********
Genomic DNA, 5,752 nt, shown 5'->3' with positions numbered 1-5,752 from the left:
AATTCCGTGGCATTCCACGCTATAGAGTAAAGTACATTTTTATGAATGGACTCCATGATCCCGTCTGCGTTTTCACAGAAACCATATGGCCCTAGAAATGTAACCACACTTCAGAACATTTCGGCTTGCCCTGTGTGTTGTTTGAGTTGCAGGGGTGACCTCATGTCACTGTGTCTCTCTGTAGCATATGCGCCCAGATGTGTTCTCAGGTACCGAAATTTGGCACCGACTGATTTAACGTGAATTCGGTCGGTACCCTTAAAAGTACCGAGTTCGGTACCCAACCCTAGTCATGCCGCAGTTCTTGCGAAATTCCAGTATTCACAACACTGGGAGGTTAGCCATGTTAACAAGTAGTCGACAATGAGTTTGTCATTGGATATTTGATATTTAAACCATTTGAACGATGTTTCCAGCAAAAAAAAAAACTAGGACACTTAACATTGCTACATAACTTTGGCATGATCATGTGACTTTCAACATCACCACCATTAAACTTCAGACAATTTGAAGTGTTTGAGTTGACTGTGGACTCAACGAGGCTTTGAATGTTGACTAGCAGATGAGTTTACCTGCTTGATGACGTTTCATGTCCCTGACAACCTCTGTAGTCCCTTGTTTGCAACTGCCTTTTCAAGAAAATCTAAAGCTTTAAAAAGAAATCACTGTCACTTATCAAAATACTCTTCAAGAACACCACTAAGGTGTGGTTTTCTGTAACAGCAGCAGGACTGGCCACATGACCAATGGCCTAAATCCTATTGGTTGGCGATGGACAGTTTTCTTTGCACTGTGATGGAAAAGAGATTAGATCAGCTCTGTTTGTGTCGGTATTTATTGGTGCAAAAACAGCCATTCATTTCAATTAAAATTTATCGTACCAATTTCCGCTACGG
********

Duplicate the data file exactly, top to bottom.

Genomic DNA, 5,752 nt, shown 5'->3' with positions numbered 1-5,752 from the left:
AATTCCGTGGCATTCCACGCTATAGAGTAAAGTACATTTTTATGAATGGACTCCATGATCCCGTCTGCGTTTTCACAGAAACCATATGGCCCTAGAAATGTAACCACACTTCAGAACATTTCGGCTTGCCCTGTGTGTTGTTTGAGTTGCAGGGGTGACCTCATGTCACTGTGTCTCTCTGTAGCATATGCGCCCAGATGTGTTCTCAGGTACCGAAATTTGGCACCGACTGATTTAACGTGAATTCGGTCGGTACCCTTAAAAGTACCGAGTTCGGTACCCAACCCTAGTCATGCCGCAGTTCTTGCGAAATTCCAGTATTCACAACACTGGGAGGTTAGCCATGTTAACAAGTAGTCGACAATGAGTTTGTCATTGGATATTTGATATTTAAACCATTTGAACGATGTTTCCAGCAAAAAAAAAAACTAGGACACTTAACATTGCTACATAACTTTGGCATGATCATGTGACTTTCAACATCACCACCATTAAACTTCAGACAATTTGAAGTGTTTGAGTTGACTGTGGACTCAACGAGGCTTTGAATGTTGACTAGCAGATGAGTTTACCTGCTTGATGACGTTTCATGTCCCTGACAACCTCTGTAGTCCCTTGTTTGCAACTGCCTTTTCAAGAAAATCTAAAGCTTTAAAAAGAAATCACTGTCACTTATCAAAATACTCTTCAAGAACACCACTAAGGTGTGGTTTTCTGTAACAGCAGCAGGACTGGCCACATGACCAATGGCCTAAATCCTATTGGTTGGCGATGGACAGTTTTCTTTGCACTGTGATGGAAAAGAGATTAGATCAGCTCTGTTTGTGTCGGTATTTATTGGTGCAAAAACAGCCATTCATTTCAATTAAAATTTATCGTACCAATTTCCGCTACGG